They all have their reasons, their deep-seeded motivations for being here and donning the colors of their respective countries. Yes, there’s national pride and the honor of being an Olympian. Everyone says those things. It’s almost like reading a script. But there are other forces, long held and personal, embedded into many of these athletes’ DNA. Earlier this week, for example, LPGA Tour winner Gaby Lopez said that she thought an Olympic medal was more important than a major championship because of the impact it would have in her home country of Mexico. Little girls in Guadalajara may not know Poppie’s Pond from a sopapilla. But they know the Olympics. And they know the pride they feel when one of their own brings home a medal.
Others are motivated by their families and a history that spans multiple generations. The Korda sisters are the second and third members of their immediate family to be Olympians. Their mother, Regina, played tennis for Czechoslovakia in the 1988 Olympic Games in Seoul. And when Xander asumigaseki Country Club, everyone latched onto the fact that his father, Stefan, had been a decathlete in Germany and was training for the Olympics when he was injured in a car accident. won Olympic gold last week at K
Now, with the women taking center stage in the Olympic golf competition, another LPGA Tour champion carries the Olympic hopes of a family filled of athletes.
Sophia Popov is a year removed from having almost no status on the LPGA Tour. The journeywoman from Germany had bounced back and forth between the Symetra Tour and the LPGA Tour and had contemplated quitting the game entirely. Her mother, Claudia, talked her out of it, pleading with Sophia to give her dreams one more chance.
Now a major champion and No. 26 in the Rolex Rankings, Popov is living out the Olympic dreams that eluded Claudia and Sophia’s brother, Nicholas.
“My mom, back in 1980, would have loved to have been a part of the Olympic team and my brother had aspirations to go (to the Games) in 2012,” Sophia said. “He barely missed out for the swim trials. That's why I feel like I'm representing more than myself. I think I'm definitely representing my family.”
For those who weren’t around or haven’t read their recent history, the 1980 Olympics Games were held in Moscow the summer after the Winter Olympic Games were held in Lake Placid, New York. Back then summer and winter games occurred in the same year in different parts of the world. But then, in December of 1979, leaders of the Soviet Union – a communist state comprised of what is now Russia, Ukraine, Lithuania, Latvia, Estonia, Belarus, Georgia, Armenia, Azerbaijan and five other countries that border Asia and end in ‘stan – decided to invade Afghanistan. This was the height of the Cold War. Czechoslovakia was one country and Germany was two. Yugoslavia was a place. Serbia was not. And the only place you could find Macedonia was in your bible.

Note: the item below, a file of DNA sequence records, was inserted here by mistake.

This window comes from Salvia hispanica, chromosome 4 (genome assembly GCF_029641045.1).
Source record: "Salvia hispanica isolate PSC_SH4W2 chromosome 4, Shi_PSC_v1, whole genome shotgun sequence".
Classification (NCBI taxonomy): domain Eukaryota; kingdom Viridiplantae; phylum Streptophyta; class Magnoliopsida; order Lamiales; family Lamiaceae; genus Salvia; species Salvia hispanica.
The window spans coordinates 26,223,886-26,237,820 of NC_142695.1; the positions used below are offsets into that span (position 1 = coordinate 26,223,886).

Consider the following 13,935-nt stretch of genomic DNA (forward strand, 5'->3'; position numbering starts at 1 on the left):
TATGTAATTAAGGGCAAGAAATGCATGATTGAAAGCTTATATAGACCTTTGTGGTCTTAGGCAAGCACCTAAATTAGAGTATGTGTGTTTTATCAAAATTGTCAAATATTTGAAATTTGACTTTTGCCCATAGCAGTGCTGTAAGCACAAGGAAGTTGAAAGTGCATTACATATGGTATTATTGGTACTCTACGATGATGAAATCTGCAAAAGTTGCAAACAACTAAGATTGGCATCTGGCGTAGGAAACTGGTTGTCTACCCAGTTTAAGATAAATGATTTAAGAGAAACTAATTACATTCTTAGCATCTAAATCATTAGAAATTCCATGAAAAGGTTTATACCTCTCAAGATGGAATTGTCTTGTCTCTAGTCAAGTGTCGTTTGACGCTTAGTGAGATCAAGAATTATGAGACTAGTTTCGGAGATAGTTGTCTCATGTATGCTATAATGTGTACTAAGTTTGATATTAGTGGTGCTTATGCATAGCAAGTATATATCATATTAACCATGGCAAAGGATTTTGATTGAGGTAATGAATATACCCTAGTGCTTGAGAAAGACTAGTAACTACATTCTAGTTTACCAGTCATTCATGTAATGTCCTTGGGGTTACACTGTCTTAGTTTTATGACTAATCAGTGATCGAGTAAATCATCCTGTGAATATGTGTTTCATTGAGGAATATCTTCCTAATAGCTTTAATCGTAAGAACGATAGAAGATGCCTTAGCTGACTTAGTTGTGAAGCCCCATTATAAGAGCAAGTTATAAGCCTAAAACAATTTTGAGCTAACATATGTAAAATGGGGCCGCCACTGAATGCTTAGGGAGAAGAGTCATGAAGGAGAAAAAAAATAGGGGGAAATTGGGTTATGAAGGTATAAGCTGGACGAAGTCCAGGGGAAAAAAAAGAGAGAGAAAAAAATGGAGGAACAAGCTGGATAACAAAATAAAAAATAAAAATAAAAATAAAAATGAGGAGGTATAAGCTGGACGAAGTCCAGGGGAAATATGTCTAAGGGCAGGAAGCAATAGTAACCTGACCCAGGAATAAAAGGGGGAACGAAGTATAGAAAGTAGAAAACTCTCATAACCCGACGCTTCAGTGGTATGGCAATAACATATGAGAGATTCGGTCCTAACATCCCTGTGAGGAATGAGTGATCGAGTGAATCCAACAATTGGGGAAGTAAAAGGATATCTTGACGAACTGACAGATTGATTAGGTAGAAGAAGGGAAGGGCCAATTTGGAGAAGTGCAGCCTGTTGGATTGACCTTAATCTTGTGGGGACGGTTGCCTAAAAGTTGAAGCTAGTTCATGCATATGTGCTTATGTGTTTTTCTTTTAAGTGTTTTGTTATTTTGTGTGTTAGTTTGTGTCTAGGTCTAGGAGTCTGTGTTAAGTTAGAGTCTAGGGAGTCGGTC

The Soviet invasion was the most shocking geopolitical event in years. Everyone waited to see what the United States would do to respond. Turns out, the U.S. didn’t need to do much, other than give shoulder-mounted rockets to the mujahadeen. The Afghans, as they had done since the days of Alexander the Great, beat back their enemies and put a nail in the coffin of communist expansion in the region.
Not long after a bunch of college kids beat the Soviet hockey team in Lake Placid – the “Miracle on Ice” - U.S. President Jimmy Carter announced that the United States would boycott the 1980 Olympic Games in Moscow.
Just like that, Claudia Popov’s Olympic dreams came to an end.
Now, she can experience what she missed through the eyes of her daughter.
“Everyone is obviously super proud. They would have loved to be here and experience (the Olympics) with me,” Sophia said. “It's not only an honor for me to be representing Germany but also my family. I hope to make them proud.”
Claudia was one of the fastest swimmers in the United States when she competed at Sanford. But after college, she gave up the pool forever.
“She got so close,” Sophia said. “And my brother, he got within a couple hundredths of a second of going, too, because he's a sprinter himself. So, it can come down to nuances, especially in swimming. It's brutal. You can have a false start at trials; you can just not feel your best that one single day. I thought, for me, as far as golf goes, we have a little bit more time to qualify for the Olympics. You don't have to be on top of your game all the time. But last year quite frankly gave me a chance to make the team.
“If we had gone (to Tokyo) in 2020 I wouldn't have made the team. So, I think especially because of that, I always have this feeling that everything happens for a reason.
“I was given another chance, essentially. By winning (AIG Women’s) Open last year I could make my dream come true.”
Now, she lives that dream for her family.